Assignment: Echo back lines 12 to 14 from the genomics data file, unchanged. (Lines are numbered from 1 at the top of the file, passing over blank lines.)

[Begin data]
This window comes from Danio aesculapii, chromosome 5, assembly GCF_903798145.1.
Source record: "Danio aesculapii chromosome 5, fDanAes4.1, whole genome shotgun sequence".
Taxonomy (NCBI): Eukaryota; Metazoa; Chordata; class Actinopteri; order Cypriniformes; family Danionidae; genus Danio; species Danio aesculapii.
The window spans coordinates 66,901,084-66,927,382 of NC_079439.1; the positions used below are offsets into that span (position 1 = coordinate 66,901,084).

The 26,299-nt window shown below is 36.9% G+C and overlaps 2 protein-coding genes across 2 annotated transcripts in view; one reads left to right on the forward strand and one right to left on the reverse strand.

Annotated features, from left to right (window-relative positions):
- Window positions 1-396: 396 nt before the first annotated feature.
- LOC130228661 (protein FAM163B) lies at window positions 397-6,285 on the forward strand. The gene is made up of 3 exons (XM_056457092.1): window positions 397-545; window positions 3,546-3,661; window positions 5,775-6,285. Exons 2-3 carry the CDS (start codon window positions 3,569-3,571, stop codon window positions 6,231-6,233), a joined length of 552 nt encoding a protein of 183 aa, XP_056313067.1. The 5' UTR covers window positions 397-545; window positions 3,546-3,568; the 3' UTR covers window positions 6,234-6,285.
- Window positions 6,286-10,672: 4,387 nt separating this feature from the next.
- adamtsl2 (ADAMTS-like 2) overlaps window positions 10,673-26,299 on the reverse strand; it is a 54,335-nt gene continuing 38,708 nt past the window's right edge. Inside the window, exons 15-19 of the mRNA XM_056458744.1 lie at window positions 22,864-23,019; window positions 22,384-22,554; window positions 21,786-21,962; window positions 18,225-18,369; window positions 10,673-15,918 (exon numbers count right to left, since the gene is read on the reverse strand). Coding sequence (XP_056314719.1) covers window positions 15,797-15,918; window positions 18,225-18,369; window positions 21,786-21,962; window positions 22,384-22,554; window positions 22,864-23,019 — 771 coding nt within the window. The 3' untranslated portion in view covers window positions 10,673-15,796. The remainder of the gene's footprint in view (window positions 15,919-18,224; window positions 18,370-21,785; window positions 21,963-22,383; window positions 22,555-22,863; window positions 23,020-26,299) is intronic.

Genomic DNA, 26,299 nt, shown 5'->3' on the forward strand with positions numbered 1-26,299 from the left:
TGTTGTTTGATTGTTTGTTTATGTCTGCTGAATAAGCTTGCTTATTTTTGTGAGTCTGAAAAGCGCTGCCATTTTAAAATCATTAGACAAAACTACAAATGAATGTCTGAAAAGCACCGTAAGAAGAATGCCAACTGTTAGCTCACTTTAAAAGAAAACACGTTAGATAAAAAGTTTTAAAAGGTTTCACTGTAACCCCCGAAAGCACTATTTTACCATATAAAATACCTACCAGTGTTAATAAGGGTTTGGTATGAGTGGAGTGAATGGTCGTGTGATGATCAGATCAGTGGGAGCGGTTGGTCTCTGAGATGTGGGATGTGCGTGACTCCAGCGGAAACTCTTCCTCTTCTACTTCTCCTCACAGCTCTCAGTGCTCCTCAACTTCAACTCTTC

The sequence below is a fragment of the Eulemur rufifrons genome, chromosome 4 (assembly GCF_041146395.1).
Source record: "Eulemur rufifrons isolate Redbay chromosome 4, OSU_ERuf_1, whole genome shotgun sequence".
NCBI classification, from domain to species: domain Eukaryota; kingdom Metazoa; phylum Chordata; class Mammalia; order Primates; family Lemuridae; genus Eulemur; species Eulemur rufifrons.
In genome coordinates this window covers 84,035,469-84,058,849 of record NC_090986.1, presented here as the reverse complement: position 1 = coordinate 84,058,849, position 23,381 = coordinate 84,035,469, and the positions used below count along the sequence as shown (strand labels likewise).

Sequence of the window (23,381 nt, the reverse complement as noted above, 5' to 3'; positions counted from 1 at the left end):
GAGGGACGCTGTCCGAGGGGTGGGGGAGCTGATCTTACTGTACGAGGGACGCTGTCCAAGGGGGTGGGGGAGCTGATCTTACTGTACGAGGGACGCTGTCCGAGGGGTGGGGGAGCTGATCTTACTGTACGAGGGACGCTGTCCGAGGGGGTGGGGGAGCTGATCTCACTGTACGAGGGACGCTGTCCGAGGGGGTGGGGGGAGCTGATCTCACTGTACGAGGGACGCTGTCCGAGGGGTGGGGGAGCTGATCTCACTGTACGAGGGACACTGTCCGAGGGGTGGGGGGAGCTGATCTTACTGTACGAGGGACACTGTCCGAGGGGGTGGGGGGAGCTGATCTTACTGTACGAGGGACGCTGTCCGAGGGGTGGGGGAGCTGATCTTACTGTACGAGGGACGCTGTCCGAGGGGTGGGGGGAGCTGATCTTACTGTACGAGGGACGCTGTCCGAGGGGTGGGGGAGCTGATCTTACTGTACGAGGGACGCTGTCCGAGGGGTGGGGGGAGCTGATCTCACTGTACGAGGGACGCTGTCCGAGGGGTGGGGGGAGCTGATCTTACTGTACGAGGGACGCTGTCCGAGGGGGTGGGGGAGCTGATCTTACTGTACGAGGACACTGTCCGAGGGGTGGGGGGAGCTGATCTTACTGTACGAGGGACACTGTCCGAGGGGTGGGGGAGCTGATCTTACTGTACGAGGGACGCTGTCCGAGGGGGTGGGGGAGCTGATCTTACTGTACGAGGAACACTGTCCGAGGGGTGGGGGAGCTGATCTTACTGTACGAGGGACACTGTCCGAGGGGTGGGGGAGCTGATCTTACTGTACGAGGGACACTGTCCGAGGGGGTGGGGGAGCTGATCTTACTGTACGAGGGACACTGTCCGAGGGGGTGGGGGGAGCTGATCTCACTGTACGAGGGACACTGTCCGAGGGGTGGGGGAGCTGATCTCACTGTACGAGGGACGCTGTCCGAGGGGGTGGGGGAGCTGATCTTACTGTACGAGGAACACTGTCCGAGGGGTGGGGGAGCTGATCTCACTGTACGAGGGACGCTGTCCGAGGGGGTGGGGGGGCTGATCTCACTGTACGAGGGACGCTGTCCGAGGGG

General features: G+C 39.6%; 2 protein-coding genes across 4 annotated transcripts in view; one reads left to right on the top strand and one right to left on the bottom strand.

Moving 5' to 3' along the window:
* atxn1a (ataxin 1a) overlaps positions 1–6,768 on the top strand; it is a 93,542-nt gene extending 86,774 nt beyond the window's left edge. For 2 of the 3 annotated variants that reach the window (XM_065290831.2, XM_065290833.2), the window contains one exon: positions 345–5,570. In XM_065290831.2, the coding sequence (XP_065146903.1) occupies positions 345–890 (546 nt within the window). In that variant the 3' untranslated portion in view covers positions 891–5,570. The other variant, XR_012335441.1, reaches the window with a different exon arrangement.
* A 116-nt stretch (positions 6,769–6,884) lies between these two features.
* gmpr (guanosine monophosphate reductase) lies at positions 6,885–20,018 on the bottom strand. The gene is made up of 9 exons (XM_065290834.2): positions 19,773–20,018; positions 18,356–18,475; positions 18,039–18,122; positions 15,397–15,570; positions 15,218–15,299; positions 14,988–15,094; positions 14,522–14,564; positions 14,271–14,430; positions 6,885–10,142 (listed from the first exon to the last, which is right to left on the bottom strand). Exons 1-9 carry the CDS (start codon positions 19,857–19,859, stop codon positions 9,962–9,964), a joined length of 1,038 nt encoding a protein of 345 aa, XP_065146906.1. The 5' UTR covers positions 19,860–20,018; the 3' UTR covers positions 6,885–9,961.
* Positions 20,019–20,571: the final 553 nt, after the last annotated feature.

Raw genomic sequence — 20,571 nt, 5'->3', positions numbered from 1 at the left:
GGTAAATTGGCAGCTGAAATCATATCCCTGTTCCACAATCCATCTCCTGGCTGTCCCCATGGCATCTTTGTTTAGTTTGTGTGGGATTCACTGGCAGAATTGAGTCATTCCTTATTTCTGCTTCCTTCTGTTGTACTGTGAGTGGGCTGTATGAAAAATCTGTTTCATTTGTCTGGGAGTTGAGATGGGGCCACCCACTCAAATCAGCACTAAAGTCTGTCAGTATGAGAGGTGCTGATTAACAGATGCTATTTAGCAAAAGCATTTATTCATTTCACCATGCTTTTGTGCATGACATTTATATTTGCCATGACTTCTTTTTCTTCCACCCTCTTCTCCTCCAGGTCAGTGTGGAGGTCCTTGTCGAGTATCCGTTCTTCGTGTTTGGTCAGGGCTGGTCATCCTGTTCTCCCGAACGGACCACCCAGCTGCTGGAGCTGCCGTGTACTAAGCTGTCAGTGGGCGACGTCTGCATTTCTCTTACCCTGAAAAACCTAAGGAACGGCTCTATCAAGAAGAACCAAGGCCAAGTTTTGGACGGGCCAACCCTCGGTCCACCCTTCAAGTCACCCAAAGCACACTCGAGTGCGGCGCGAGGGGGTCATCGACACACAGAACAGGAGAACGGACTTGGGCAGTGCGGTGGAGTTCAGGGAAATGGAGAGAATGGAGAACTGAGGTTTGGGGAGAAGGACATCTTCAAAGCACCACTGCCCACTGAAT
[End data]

TGTTGTTTGATTGTTTGTTTATGTCTGCTGAATAAGCTTGCTTATTTTTGTGAGTCTGAAAAGCGCTGCCATTTTAAAATCATTAGACAAAACTACAAATGAATGTCTGAAAAGCACCGTAAGAAGAATGCCAACTGTTAGCTCACTTTAAAAGAAAACACGTTAGATAAAAAGTTTTAAAAGGTTTCACTGTAACCCCCGAAAGCACTATTTTACCATATAAAATACCTACCAGTGTTAATAAGGGTTTGGTATGAGTGGAGTGAATGGTCGTGTGATGATCAGATCAGTGGGAGCGGTTGGTCTCTGAGATGTGGGATGTGCGTGACTCCAGCGGAAACTCTTCCTCTTCTACTTCTCCTCACAGCTCTCAGTGCTCCTCAACTTCAACTCTTC

The sequence below is a fragment of the Eulemur rufifrons genome, chromosome 4 (assembly GCF_041146395.1).
Source record: "Eulemur rufifrons isolate Redbay chromosome 4, OSU_ERuf_1, whole genome shotgun sequence".